Will the New Five-day Visa-free Regime Encourage More Visitors to Belarus?

The Sharing Economy Could Bring New Business Models to CEE

Ex-Transition Economies’ FDI Recovery

dollar euro fdi

2018 Elections — Vital Decisions for Hungary’s Future

Victor Orban energing europe

The Capital Markets Union: a New Beginning in the European Financial Sector?

Outsourcing in Germany: Stop Talking at and Start Talking to

Breaking With Imitations of the Past

Partnership is the Key to CEE-Indian Business

Examining How a Strong Swiss Franc Could Single-Handedly Topple Poland’s Economy

Let’s Stop Wasting Time Redefining our Place in Europe

Finalising the DCFTA is Expected to Bring Multiple Benefits to Ukraine

Hungary and Israel: the Collision of Past and Present

Budapest synagoge

Poland Needs to Cling to the Eurozone

zloty euro emerging europe

Regional Relations in the Western Balkans: Moving Beyond Folklore

Bosnia and Herzegovina flag with Serbia flag, 3D rendering

Old Fashioned Skulduggery Overshadows the Elections in Moldova

Political Tensions Rise As Croatia Allegedly Breaks the Dublin III Refugee Regulation

croatia migrants

CEE-Benefits and Disadvantages of Joining the Eurozone

forint zloty euro

Poland’s Unicorn, Slovakia’s Flying Car and the Future of Europe

Measuring Growth of Societies with GDP Alone Shows an Incomplete Picture

Europe Needs To Be More Proactive In Embracing Armenia

The Competitive Edge in Central and Eastern Europe

SOFIA BULGARIA - MAY 5: View of the Ivan Vazov National Theatre in Sofia on May 5 2016. Sofia is the largest city and capital of Bulgaria.

Stuck in Neutral: Georgia’s Constitutional Reforms

Tbilisi Parliament Georgia

International Women’s Day — Let’s Take Action And Then Celebrate

We, the Post-Communist Generation, Have the Skills to Rid of the Past And Create Our Own Future

Are Labour Shortages Driving Economic Growth?

Europe at Odds over OPAL and Nord Stream 2

Are There Differences Between How Tax Regulations in Poland and IAS Treat Intangible Assets?

How Will Trump’s Visit Affect Polish Politics?

Donald trump

E-lifestyle and Cyber Security: Some Views From Estonia

Cyber Security Protection Firewall Interface Concept

Czech Republic Renaming Has Real Economic Costs

Poland’s Drift Away From Democracy

Nagorno-Karabakh Conflict Moves from Frozen to Kinetic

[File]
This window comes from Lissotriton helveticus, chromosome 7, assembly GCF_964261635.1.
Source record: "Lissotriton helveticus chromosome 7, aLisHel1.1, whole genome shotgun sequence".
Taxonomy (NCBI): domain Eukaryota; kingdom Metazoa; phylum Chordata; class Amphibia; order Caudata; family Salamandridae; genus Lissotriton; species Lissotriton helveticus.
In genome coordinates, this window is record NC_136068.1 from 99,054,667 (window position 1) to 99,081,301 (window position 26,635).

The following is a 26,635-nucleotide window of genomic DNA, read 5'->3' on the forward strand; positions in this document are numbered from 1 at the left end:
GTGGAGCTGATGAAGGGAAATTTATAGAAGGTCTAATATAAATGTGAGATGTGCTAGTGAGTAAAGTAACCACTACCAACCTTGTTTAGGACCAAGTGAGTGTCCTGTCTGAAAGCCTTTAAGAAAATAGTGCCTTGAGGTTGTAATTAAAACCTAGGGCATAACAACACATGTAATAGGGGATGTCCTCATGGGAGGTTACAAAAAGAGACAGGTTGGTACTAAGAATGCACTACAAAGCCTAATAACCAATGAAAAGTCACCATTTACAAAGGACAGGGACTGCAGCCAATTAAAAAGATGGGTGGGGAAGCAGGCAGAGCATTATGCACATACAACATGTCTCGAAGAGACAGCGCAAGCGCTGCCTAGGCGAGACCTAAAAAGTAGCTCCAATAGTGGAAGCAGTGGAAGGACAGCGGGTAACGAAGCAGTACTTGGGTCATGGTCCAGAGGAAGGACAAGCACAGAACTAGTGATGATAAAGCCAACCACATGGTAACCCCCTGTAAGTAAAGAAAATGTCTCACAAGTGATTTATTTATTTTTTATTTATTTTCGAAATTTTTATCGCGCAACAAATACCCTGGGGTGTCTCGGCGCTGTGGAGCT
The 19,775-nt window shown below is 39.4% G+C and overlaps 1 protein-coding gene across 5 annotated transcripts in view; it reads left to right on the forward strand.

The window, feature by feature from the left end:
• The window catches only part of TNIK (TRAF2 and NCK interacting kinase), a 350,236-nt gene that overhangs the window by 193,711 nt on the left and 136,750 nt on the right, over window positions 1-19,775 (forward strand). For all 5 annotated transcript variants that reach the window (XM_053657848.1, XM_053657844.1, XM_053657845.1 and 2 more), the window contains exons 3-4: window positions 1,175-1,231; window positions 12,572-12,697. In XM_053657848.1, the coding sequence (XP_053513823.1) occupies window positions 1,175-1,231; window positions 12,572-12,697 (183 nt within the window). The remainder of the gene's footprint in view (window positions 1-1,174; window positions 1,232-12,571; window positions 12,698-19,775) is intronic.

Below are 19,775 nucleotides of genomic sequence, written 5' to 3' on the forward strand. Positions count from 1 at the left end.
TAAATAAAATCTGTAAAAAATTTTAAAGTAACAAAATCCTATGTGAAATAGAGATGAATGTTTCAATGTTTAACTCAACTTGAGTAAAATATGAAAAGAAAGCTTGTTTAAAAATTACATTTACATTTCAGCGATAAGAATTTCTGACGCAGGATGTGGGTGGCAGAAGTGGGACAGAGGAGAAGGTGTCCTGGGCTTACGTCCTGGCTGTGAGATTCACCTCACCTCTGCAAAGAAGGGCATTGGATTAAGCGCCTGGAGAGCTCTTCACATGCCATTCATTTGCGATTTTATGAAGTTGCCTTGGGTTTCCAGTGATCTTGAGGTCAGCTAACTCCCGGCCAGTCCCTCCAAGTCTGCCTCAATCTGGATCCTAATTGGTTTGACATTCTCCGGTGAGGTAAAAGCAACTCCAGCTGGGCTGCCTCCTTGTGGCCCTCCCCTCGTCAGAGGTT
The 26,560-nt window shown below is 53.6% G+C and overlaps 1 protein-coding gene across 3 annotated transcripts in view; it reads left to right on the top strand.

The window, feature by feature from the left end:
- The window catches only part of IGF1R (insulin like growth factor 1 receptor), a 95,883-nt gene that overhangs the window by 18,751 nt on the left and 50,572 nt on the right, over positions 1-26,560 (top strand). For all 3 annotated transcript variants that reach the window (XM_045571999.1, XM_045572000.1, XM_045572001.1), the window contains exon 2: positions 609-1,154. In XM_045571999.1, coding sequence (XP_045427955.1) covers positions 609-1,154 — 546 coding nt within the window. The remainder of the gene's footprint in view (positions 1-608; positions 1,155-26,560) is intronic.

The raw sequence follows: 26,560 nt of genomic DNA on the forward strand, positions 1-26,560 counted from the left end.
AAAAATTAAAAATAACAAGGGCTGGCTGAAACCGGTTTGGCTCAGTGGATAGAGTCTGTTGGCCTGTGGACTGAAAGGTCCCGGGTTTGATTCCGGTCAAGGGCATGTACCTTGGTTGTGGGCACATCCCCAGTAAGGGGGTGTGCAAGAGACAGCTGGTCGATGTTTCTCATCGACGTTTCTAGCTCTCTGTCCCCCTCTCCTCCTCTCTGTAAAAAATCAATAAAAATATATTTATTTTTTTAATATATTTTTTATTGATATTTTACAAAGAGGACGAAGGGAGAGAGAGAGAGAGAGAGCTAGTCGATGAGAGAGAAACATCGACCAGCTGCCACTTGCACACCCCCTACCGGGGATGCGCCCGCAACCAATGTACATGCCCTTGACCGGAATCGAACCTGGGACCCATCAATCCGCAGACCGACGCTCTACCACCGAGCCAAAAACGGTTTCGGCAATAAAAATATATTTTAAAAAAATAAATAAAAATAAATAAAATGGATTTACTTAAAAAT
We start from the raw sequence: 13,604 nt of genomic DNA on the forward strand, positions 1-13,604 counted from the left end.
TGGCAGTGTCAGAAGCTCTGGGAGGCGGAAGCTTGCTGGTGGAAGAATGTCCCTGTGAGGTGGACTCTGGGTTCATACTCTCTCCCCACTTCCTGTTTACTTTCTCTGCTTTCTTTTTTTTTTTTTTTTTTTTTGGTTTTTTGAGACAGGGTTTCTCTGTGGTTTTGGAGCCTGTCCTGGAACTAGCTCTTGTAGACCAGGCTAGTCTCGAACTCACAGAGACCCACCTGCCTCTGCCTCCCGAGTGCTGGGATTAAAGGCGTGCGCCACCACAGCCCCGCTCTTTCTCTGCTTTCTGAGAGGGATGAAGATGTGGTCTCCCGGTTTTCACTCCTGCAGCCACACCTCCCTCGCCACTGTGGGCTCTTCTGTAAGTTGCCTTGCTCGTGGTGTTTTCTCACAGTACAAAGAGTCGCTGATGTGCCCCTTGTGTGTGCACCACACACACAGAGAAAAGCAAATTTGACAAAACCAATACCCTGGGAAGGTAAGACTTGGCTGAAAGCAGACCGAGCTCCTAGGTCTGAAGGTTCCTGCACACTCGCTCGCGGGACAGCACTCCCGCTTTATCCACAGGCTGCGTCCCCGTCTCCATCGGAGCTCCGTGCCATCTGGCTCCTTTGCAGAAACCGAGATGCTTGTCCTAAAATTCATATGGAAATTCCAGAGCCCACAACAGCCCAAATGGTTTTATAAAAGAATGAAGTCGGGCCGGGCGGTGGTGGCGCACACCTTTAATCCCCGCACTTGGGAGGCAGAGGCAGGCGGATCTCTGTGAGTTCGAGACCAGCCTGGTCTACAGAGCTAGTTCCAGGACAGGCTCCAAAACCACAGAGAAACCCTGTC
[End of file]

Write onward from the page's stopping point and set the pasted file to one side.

Is there any prospect of ‘Polexit’?

poland european union polexit

European Volatility Makes Economic Development Slower for Ukraine

CEE — Do We Need a Launch Pad For Our On-Site Tech Intelligence in the Silicon Valley

Defending EU Values in Poland and Hungary

Eu hungary poland

People Power Reminds the Government of the Rule of Law

Why Hungary’s New NGO Law Is Harmful for Business

Budapest, Hungary. Aerial view of the old city Budapest, Hungary with river and Parliament Building with cloudy blue sky

Global Expansion in the Digital Age

Poland’s Capital Saturation Lower Than the Czech Republic’s

deloitte fdi poland

The Global Outsourcing Industry — the Rise of the Phoenix

Good Match But Unlikely Marriage

Poland’s Confusing GDP Growth

After Its Significant Rise the Georgian Economy May Now Fall

Panorama of Tbilisi, Georgia in sunset rays. Vivid, saturated, splittoned image.

Belarusian Journalists Still Face Huge Problems

Prepare for a New Europe

The EU’s Benign Neglect Of Eastern Europe

Could the West At Least Help Ukraine To Insure FDI Against Political Risks?

The Netherlands’ Objection to the Ukraine-EU Association Agreement could be Costly to Europe

Moldova Falls Victim to Politicising

moldova emerging europe

When Neutrality Isn’t an Option

President of the Russian Federation Vladimir Putin

Under Promise, Over Deliver: Prospects for the EU’s Eastern Partnership in 2018

Eastern partnership

The Long Tail of Global Expansion

Impact of Brexit on EU-CEE Not Overstated

theresa may brexit

The Voice of European Business Must Be Heard Loud and Clear by Brexit Negotiators

Leave a Reply

Your email address will not be published. Required fields are marked *